Jadeveon Clowney didn’t agree to a deal with the Texans before the 4 p.m. ET deadline for franchise-tagged players to sign multi-year pacts with their teams, so he’s set to play out the season under the terms of the tag.
Clowney’s expected to take some time before reporting to the Texans and that wait may allow for a resolution over a dispute over his salary for the coming season. Adam Schefter of ESPN reports that the NFLPA is expected to file a grievance over the value of Clowney’s tag.
Clowney was listed as a defensive end/outside linebacker by the Texans when they tagged him. The tag for linebackers this year carries a $15.443 million salary, but the least Clowney could make this year is $15.967 million because it is 120 percent more than his salary from the 2018 season.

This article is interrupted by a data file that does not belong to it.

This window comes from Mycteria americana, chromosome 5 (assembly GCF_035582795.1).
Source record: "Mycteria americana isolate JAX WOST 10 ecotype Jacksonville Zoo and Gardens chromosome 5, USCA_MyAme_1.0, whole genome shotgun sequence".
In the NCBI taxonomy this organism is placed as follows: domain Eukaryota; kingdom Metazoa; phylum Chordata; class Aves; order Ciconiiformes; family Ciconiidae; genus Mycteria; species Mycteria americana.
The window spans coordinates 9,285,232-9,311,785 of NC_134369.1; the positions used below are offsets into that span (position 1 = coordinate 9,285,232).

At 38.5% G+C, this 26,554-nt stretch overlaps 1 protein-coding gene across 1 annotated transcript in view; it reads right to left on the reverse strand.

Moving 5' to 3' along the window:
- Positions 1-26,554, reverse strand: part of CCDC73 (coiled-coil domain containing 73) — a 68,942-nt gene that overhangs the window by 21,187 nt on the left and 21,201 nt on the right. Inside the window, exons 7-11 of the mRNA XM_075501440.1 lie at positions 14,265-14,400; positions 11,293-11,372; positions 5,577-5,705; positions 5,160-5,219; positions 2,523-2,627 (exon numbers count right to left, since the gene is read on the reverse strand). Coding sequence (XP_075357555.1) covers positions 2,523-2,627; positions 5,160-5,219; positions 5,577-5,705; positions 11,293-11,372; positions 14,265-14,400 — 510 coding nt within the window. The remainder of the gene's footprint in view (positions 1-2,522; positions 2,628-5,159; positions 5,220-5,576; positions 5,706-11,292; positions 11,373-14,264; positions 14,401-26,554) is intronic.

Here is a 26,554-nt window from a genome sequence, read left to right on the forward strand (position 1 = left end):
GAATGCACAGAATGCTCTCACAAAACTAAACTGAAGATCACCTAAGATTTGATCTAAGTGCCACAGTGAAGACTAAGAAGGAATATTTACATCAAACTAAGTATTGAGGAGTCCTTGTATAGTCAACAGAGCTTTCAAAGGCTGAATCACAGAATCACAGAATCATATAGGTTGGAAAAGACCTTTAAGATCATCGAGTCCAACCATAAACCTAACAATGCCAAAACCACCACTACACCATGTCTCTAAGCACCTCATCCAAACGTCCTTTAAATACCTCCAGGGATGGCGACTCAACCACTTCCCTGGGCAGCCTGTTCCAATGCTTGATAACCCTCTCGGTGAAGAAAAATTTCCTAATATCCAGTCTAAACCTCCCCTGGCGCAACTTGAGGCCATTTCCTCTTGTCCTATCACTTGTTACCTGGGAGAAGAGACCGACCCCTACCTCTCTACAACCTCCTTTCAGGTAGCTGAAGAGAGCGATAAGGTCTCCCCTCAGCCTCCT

This year’s tag for defensive ends is $17.128 million and Clowney played more snaps with his hand on the ground as a defensive end than as a linebacker last season. There is no defensive end/outside linebacker category, so it’s easy to see why Clowney would prefer to see that figure as his salary.
The CBA calls for franchise-tagged players to be paid the average of the five largest salaries at the position “at which the Franchise Player participated in the most plays” during the previous year.
Clowney got a $1 million bonus late last year after a dispute about being paid as a linebacker under the terms of the fifth-year option on his rookie contract. While with the Ravens in 2008, Terrell Suggs came to a settlement to increase his compensation to a figure between the two positions after objecting to Baltimore listing him as a linebacker.